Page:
## Main.ControllerObjective History

Changed line 141 from:
{$y,x,u=\mathrm{outputs\,states\,and\,inputs}$}
to:
{$y,x,u=\mathrm{outputs,\,states,\,and\,inputs}$}
Changed lines 91-92 from:
{$\min_{x,y,u} \Phi = \left(y-y_t\right)^T W_t \left(y-y_t\right) + y^T c_y + u^T c_u + \Delta u^T c_{\Delta u} \Delta u$}
to:
{$\min_{x,y,u} \Phi = \left(y-y_t\right)^T W_t \left(y-y_t\right) + y^T w_y + u^T w_u + \Delta u^T W_{\Delta u} \Delta u$}
Changed lines 105-106 from:
{$\min_{x,y,u} \Phi = w_{hi}^T e_{hi} + w_{lo}^T e_{lo} + y^T c_y + u^T c_u + w_{\Delta u}^T \left(\Delta u_U+\Delta u_L\right)$}
to:
{$\min_{x,y,u} \Phi = w_{hi}^T e_{hi} + w_{lo}^T e_{lo} + y^T w_y + u^T w_u + w_{\Delta u}^T \left(\Delta u_U+\Delta u_L\right)$}
Changed lines 137-139 from:
{$c_{\Delta u}=\mathrm{manipulated\,variable\,movement\,penalty\,(DCOST)}$}
to:
{$W_{\Delta u}, w_{\Delta u}=\mathrm{manipulated\,variable\,movement\,penalty\,(DCOST)}$}

{$w_{u}, w_{y}=\mathrm{weight\,on\,input\,and\,output\,(COST )}$}
Changed lines 109-111 from:
{$0 = f\left(\frac{dx}{dt},x,y,p\right)$}

{$0 \le g\left(\frac{dx}{dt},x,y,p\right)$}
to:
{$0 = f\left(\frac{dx}{dt},x,y,u\right)$}

{$0 \le g\left(\frac{dx}{dt},x,y,u\right)$}
Changed line 133 from:
{$y_t,y_{t,hi},y_{t,lo}=\mathrm{reference trajectory or range}$}
to:
{$y_t,y_{t,hi},y_{t,lo}=\mathrm{reference\,trajectory\,or\,range}$}
{$\tau_c \frac{dy_{t,hi}}{dt} + y_{t,hi} = sp_{hi}$}

{$\tau_c \frac{dy_{t,lo}}{dt} + y_{t,lo} = sp_{lo}$}

Changed lines 129-147 from:
%width=400px%Attach:obj_ctrl_nomenclature.png
to:
{$\Phi=\mathrm{Objective\,Function}$}

{$y=\mathrm{model\,predictions}$}

{$y _t,y_{t,hi},y_{t,lo}=\mathrm{reference trajectory or range}$}

{$W_t,w_{hi}, w_{lo}=\mathrm{penalty\,outside\,reference\,trajectory\,(WSP,WSPHI,WSPLO)}$}

{$c_{\Delta u}=\mathrm{manipulated\,variable\,movement\,penalty\,(DCOST)}$}

{$y,x,u=\mathrm{outputs\,states\,and\,inputs}$}

{$\Delta u=\mathrm{manipulated\,variable\,change}$}

{$f,g=\mathrm{equality\,and\,inequality\,constraints}$}

{$e_{hi},e_{lo}=\mathrm{upper\,and\,lower\,error\,outside\,dead-band}$}

{$\Delta u_U,\Delta u_L=\mathrm{upper\,and\,lower\,manipulated\,variable\,change}$}
Changed lines 117-121 from:
{$\Delta p_U \ge p - \hat p$}

{$\Delta p_L \ge \hat p - p$}

{$e_{hi}, e_{lo}, \Delta p_U, \Delta p_L \ge 0$}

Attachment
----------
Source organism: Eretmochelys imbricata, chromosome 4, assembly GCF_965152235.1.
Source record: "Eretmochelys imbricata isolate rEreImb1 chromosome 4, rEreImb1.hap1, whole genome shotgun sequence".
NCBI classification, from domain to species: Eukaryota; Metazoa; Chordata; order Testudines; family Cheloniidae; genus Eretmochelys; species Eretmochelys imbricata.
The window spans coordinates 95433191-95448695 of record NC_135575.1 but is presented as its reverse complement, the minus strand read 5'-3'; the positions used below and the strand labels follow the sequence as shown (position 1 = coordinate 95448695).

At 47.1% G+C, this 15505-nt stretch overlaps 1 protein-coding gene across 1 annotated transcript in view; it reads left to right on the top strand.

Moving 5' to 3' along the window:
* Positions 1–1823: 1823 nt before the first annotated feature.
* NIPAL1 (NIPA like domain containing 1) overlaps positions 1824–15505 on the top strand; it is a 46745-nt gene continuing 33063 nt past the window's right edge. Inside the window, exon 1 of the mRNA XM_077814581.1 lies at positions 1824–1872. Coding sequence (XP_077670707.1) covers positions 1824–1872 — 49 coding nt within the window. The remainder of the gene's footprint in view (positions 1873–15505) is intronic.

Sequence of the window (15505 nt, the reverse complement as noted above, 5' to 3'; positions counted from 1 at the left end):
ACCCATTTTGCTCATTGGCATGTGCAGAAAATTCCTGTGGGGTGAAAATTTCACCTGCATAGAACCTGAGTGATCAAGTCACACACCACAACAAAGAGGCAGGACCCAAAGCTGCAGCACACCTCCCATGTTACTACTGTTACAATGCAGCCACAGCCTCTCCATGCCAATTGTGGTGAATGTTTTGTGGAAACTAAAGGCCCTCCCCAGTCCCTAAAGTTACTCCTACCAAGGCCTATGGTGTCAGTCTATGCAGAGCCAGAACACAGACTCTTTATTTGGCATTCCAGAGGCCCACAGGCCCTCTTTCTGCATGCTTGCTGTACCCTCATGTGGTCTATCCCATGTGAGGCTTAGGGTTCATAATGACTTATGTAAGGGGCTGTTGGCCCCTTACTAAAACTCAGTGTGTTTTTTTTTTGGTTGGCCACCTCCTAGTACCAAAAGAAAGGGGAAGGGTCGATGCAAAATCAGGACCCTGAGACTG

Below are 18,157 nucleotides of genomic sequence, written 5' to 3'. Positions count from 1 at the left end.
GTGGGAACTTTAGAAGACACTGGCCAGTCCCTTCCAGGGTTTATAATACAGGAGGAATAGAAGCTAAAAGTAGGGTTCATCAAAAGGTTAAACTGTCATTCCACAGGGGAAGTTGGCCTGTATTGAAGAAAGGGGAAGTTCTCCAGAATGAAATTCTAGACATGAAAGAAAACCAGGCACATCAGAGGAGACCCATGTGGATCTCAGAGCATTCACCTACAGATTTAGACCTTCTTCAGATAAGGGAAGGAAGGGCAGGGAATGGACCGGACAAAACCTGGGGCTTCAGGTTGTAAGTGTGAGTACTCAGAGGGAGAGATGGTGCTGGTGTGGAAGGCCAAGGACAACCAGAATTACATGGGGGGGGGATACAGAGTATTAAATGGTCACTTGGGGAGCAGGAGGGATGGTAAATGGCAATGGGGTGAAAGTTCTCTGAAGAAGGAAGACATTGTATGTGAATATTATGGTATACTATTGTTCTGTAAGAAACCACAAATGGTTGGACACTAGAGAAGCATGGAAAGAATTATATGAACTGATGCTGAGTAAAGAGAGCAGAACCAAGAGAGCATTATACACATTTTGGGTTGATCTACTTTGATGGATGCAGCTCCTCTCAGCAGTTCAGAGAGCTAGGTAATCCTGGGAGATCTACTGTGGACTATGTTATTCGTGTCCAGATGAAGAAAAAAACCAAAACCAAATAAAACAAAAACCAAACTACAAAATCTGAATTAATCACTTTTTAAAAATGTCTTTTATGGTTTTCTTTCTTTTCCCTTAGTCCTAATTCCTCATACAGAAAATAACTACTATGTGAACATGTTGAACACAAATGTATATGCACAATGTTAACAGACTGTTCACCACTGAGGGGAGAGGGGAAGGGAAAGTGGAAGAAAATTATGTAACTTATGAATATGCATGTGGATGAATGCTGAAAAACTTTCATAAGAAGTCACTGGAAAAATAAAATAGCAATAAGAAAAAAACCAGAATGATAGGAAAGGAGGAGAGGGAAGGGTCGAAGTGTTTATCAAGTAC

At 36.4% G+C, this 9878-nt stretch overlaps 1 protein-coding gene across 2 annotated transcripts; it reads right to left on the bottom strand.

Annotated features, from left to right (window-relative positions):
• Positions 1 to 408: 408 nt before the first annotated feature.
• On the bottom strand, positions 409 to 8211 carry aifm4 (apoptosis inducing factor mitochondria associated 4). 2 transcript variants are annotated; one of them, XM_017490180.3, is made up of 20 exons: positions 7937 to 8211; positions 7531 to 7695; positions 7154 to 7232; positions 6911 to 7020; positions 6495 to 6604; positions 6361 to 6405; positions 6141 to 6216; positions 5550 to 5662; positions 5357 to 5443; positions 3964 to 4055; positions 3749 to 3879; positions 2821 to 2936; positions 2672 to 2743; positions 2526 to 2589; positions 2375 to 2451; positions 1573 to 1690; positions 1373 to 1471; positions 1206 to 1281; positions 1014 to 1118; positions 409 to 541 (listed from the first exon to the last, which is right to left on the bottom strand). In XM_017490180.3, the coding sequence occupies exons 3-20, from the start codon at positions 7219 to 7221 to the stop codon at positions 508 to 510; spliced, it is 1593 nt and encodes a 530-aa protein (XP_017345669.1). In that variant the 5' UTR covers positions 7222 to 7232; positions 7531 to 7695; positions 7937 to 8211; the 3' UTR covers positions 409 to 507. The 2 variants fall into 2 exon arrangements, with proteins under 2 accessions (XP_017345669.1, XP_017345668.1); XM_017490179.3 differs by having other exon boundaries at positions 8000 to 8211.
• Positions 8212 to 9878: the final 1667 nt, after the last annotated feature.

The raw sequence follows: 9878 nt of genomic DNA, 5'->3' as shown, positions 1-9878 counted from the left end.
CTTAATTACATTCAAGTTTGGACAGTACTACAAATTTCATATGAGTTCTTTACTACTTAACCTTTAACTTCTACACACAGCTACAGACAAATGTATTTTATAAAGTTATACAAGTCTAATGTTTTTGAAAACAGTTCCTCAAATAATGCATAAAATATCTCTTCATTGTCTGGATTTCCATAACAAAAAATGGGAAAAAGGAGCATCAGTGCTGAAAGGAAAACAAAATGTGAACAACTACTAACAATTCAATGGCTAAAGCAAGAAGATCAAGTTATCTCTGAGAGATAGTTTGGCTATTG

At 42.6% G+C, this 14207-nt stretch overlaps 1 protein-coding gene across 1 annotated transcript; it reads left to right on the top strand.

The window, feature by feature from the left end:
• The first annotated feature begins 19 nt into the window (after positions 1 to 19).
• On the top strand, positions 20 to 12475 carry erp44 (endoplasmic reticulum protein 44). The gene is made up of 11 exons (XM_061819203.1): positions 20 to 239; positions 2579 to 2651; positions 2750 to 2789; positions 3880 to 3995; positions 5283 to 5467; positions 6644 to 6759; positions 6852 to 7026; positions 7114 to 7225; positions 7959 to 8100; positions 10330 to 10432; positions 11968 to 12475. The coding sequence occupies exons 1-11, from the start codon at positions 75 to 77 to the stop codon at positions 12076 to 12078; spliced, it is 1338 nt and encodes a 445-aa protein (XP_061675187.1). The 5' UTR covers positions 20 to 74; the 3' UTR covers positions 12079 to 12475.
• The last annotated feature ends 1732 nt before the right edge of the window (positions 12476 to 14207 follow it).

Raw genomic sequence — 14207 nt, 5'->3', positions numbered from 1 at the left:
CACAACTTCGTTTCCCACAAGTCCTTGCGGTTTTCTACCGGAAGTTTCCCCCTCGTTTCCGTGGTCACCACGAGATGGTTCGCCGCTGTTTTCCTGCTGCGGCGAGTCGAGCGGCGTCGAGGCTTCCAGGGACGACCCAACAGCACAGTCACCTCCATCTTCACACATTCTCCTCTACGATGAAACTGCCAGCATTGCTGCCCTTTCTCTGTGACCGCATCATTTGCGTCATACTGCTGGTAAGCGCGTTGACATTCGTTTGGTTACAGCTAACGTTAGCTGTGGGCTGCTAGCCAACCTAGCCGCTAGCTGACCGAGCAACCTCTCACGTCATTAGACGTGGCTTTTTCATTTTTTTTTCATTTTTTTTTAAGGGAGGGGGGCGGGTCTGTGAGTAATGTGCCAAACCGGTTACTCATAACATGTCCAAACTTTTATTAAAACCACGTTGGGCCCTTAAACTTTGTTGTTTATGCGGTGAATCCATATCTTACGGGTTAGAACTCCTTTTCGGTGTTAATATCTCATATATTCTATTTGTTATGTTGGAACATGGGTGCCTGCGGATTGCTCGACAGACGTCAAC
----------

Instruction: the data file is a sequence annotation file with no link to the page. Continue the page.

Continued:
to:
{$\Delta u_U \ge u_i - u_{i-1}$}

{$\Delta u_L \ge u_{i-1} - u_i$}

{$e_{hi}, e_{lo}, \Delta u_U, \Delta u_L \ge 0$}
Changed lines 105-121 from:
%width=300px%Attach:obj_ctrl_l1_norm.png
to:
{$\min_{x,y,u} \Phi = w_{hi}^T e_{hi} + w_{lo}^T e_{lo} + y^T c_y + u^T c_u + w_{\Delta u}^T \left(\Delta u_U+\Delta u_L\right)$}

{$\mathrm{subject\;\;to}$}

{$0 = f\left(\frac{dx}{dt},x,y,p\right)$}

{$0 \le g\left(\frac{dx}{dt},x,y,p\right)$}

{$e_{hi} \ge y - y_{t,hi}$}

{$e_{lo} \ge y_{t,lo} - y$}

{$\Delta p_U \ge p - \hat p$}

{$\Delta p_L \ge \hat p - p$}

{$e_{hi}, e_{lo}, \Delta p_U, \Delta p_L \ge 0$}
Changed lines 95-99 from:
{$0 = f\left(\frac{d\;x}{d\;t},x,y,u\right)$}

{$0 \le g\left(\frac{d\;x}{d\;t},x,y,u\right)$}

{$\tau_c \frac{d\;y_t}{d\;t} + y_t = sp$}
to:
{$0 = f\left(\frac{dx}{dt},x,y,u\right)$}

{$0 \le g\left(\frac{dx}{dt},x,y,u\right)$}

{$\tau_c \frac{dy_t}{dt} + y_t = sp$}
Changed lines 91-99 from:
%width=300px%Attach:obj_ctrl_sq_error.png
to:
{$\min_{x,y,u} \Phi = \left(y-y_t\right)^T W_t \left(y-y_t\right) + y^T c_y + u^T c_u + \Delta u^T c_{\Delta u} \Delta u$}

{$\mathrm{subject\;\;to}$}

{$0 = f\left(\frac{d\;x}{d\;t},x,y,u\right)$}

{$0 \le g\left(\frac{d\;x}{d\;t},x,y,u\right)$}

{$\tau_c \frac{d\;y_t}{d\;t} + y_t = sp$}

December 28, 2018, at 10:34 PM by 10.37.144.156 -
Some applications require a custom reference trajectory that does not fit a standard form. A custom reference trajectory is specified by creating a new error (e) variable that is the difference between the specified trajectory (sinusoidal, sawtooth, random, etc) and the model output. This error is specified as a controlled variable (CV) with an upper and lower dead-band denoted as SPHI and SPLO. The CV can also be a value of zero with a squared error objective (e.SP=0, m.options.CV_TYPE=2) to drive to a target instead of a dead-band range.
Changed line 180 from:
e.TR_INIT = 1 #setpoint trajectory
to:
e.TR_INIT = 0 #setpoint trajectory
December 28, 2018, at 10:28 PM by 10.37.144.156 -
Changed lines 124-128 from:
!!!! Reactor Tuning Example

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<iframe width="560" height="315" src="https://www.youtube.com/embed/qH55ym1g-NM" frameborder="0" allowfullscreen></iframe>
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to:
!!!! Custom Reference Trajectory

%width=500px%Attach:gekko_traj.png

(:toggle hide gekko_traj button show="Custom Reference Trajectory with GEKKO":)
(:div id=gekko_traj:)
(:source lang=python:)
import numpy as np
from random import random
from gekko import GEKKO
import matplotlib.pyplot as plt

# initialize GEKKO model
m = GEKKO()